Re: using 100% as decontaminant in cryostat

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From:Victoria Baker <>
To:Gayle Callis <>
Content-Type:text/plain; charset=us-ascii

Hi Gayle

Where I worked previously they were rigid with this
procedure.  Not using gloves could get a tech written
up for not following procedure. Clinical settings
leave the tech more unprotected from pathogens then
those in research.  We have an idea of what we have to
work with and the hazards it may impose.  Between TB
resurfacing,AIDS and other "goodies", universal
precaution is the rule.

Vikki Baker
American Health Foundation
Valhalla, New York

--- Gayle Callis <> wrote:
> I think the use of alcohol was discussed eons ago,
> as a decontaminating agent
> in cryostat.  The question arose, 70% vs 95 or
> absolute alcohol, and 70% was
> preferred for specific reasons, had something to do
> with suface tensions, etc.
> hopefully someone will come forth with this again. 
> Afer observing people inside of biohoods, cleaning
> down an area (wiping),
> they use 70% ethanol to reduce contamination by
> bacteria and some are working
> with adenoviruses.  I figured if they get no
> contamination of their cell
> cultures, etc, with this type of cleaning, it would
> work in the cryostat as
> well. 
> To decontaminate, we defrost, wipe down with 70%
> several times on absorbant
> towels, go to 100% to remove the residual water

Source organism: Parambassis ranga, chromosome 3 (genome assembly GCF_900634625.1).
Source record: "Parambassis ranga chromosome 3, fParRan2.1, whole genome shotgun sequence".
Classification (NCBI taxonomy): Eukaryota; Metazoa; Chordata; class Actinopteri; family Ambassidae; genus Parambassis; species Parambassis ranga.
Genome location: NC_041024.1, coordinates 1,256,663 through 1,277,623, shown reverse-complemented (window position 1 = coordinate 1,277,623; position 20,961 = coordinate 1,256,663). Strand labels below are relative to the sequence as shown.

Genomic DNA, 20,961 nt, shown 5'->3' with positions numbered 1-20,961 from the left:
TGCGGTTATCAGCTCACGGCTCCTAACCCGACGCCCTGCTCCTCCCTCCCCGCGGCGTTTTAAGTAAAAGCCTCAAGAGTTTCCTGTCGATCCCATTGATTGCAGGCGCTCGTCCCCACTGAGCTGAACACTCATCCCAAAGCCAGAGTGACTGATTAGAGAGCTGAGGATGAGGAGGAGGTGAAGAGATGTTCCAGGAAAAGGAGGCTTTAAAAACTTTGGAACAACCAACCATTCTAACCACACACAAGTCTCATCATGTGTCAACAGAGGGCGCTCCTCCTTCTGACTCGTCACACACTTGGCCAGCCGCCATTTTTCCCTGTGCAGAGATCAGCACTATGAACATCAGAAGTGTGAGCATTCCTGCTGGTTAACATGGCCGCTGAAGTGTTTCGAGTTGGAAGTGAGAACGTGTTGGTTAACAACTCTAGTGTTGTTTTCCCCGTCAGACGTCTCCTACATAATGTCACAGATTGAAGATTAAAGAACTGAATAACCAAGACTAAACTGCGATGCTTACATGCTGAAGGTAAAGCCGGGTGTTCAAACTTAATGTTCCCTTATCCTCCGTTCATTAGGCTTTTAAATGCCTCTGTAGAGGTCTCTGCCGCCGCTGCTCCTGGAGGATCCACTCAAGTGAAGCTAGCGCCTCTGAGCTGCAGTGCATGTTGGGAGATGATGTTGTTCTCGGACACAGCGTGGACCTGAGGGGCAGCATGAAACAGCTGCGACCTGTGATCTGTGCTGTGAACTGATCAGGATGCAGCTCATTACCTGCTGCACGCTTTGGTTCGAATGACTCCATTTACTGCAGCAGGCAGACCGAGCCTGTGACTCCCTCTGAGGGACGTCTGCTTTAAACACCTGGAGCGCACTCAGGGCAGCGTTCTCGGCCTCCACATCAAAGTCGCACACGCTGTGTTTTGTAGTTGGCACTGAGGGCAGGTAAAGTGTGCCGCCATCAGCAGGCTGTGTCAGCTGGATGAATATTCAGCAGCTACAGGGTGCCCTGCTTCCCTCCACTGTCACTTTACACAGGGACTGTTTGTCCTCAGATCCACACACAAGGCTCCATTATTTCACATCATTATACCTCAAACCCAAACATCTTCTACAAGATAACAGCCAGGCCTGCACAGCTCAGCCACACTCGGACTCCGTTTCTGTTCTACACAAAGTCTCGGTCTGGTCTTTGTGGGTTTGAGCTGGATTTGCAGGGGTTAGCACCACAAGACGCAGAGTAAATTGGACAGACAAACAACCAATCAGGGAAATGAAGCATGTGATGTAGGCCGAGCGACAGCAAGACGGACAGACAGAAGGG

> (cryostat is supposed to be dry
> before putting it back together)  There are some
> wipe cloths available now,
> from Current Technology that look promising, if
> people want to do a final
> wipedown after the 70% or even before that (when
> cryostat is warmed from
> defrosting).  There are other sources of wipe
> cloths, but I was always afraid
> to put too much gunk in the cryostat, didn't want
> corrosion.
> We do wipe down areas in cryostat when it is running
> with 70% also, not a lot,
> but enough to attract all the trimmings and after
> every use, if necessary. 
> I think this in one of the tough areas to deal with,
> cryostat innards and
> protecting workers, and using formalin fumes just
> isn't acceptable.
> Out of curiosity, does everyone cryosection with
> gloves on these days in the
> clinical setting?
> Gayle Callis
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